The Scrum Guide changed. Last November, Ken Schwaber and Jeff Sutherland — the Scrum's authors — released the Scrum Guide 2020 changes. That new version of the Guide replaced its 2017 predecessor as of January.
The 2020 leaner and meaner version of the Scrum Guide clocks in at just two-thirds of the previous version's size. The new Scrum Guide somehow reminds me of my cat. Why? Well, let’s go through some of the key Scrum Guide 2020 changes and find out.
More Flexible and Versatile
The new Scrum Guide is far less prescriptive. It still reminds you that you need to follow the Guide to implement the Scrum framework. However, you now have a wider margin for customization. Also, IT-related terms are no longer part of the Guide. That reinforces the idea that you can use Scrum in other industries.
In short, customization plus a broader scope of use equals a Scrum Guide that's more flexible and versatile. And just like the Guide, my cat’s flexibility is his ticket to a wide range of toys and dens. Desks, tables, shelves, and even my desktop computer, especially when it’s warm, are my cat's playground.
Accountability vs. Responsibility
The latest version of the Scrum Guide focuses on accountability. It replaces the 2017’s responsibilities with clear sets of accountabilities for members of the Scrum Team, depending on their role. In other words, Scrum is now less about who does what and more about who ensures outcomes.
One Self-Managed Team
According to the new Scrum Guide changes, the Scrum Team no longer has subteams.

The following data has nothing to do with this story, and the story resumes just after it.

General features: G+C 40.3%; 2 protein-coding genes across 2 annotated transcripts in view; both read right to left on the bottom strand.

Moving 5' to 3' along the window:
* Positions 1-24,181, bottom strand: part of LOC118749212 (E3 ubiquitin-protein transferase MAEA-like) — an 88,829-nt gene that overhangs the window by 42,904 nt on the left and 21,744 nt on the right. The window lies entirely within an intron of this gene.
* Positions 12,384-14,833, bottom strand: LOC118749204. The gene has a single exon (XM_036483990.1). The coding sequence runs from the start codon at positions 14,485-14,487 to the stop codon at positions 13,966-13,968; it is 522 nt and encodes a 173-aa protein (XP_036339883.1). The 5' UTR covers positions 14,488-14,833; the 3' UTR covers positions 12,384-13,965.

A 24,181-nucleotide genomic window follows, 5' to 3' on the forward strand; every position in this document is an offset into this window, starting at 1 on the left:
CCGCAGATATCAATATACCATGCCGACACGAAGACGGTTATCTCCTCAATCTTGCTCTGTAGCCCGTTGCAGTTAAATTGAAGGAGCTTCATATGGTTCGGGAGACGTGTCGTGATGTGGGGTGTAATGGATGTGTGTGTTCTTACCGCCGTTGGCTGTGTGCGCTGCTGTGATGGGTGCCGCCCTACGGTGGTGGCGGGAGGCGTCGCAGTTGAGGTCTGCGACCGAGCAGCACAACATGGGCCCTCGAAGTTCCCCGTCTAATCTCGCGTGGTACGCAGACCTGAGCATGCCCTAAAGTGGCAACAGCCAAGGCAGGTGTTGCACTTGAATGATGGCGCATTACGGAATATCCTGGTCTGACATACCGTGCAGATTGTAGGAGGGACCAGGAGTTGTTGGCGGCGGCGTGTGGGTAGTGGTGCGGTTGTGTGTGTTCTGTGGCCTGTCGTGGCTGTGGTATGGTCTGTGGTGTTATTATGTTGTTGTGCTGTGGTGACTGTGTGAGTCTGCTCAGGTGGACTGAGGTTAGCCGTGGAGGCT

What happened to the Development Team, which was part of the Scrum Team in the 2017 version of the Scrum Guide? It's gone, just as my cat’s favorite treats are, 30 seconds after they catch his eye!
As of 2020’s version of the Scrum Guide, the Product Owner, the Scrum Master, and the Developers form the Scrum Team, with its own set of accountabilities and sharing the same objective. That's not my case and my cat's. Whereas I'm accountable for keeping my house tidy, my cat’s responsible for making that job harder. It would help if we shared a goal, huh?
With the 2020 version of the Scrum Guide, the Scrum Team is no longer described as self-organized. Instead, it's self-managed. That adds an extra layer of autonomy compared to the 2017 version of the Guide.
Nevertheless, as Spider-Man once said, “With great power comes great responsibility.” That means that the new Scrum Guide changes empowered the Scrum Team, but also increased its accountability.
A New Flavor of Scrum Master
The Scrum Guide 2020 changes reworked the definition of Scrum Master. The role shifted from servant leader to true leader who serves the Scrum Team and the organization.
Being a true leader doesn't mean managing the Scrum Team as there are no hierarchies in such a group. Instead, it means that the Scrum Master leads the Scrum Team — and the organization — to better performance.
In most sports, team captains share a similar challenge with Scrum Masters: lead the team without managing it. Even without formal authority, great team captains improve a team’s performance over time. And when the team is losing a match, they regroup it for the win.
Scrum Masters were already accountable for establishing Scrum as defined in the Scrum Guide. But since the 2020 version of the Guide, they're also accountable for the Scrum Team’s effectiveness. That translates to enabling the team to improve its practices within the limits of the Scrum framework.
Additionally, in line with the new Scrum Guide changes, Scrum Masters are no longer responsible for removing impediments. They're accountable for triggering their removal instead.
Jumping onto my lap is my cat’s trigger to remove impediments from his way. It's how he reaches out to stuff he couldn't reach himself. Although it's not a technique I'd recommend to Scrum Masters, I have to admit: it’s hugely effective.
Simplified and Augmented Product Backlog
Late 2020 brought some simplification to the Product Backlog. First, the Product Owner's responsibilities — many of which had to do with the Product Backlog — switched to accountabilities.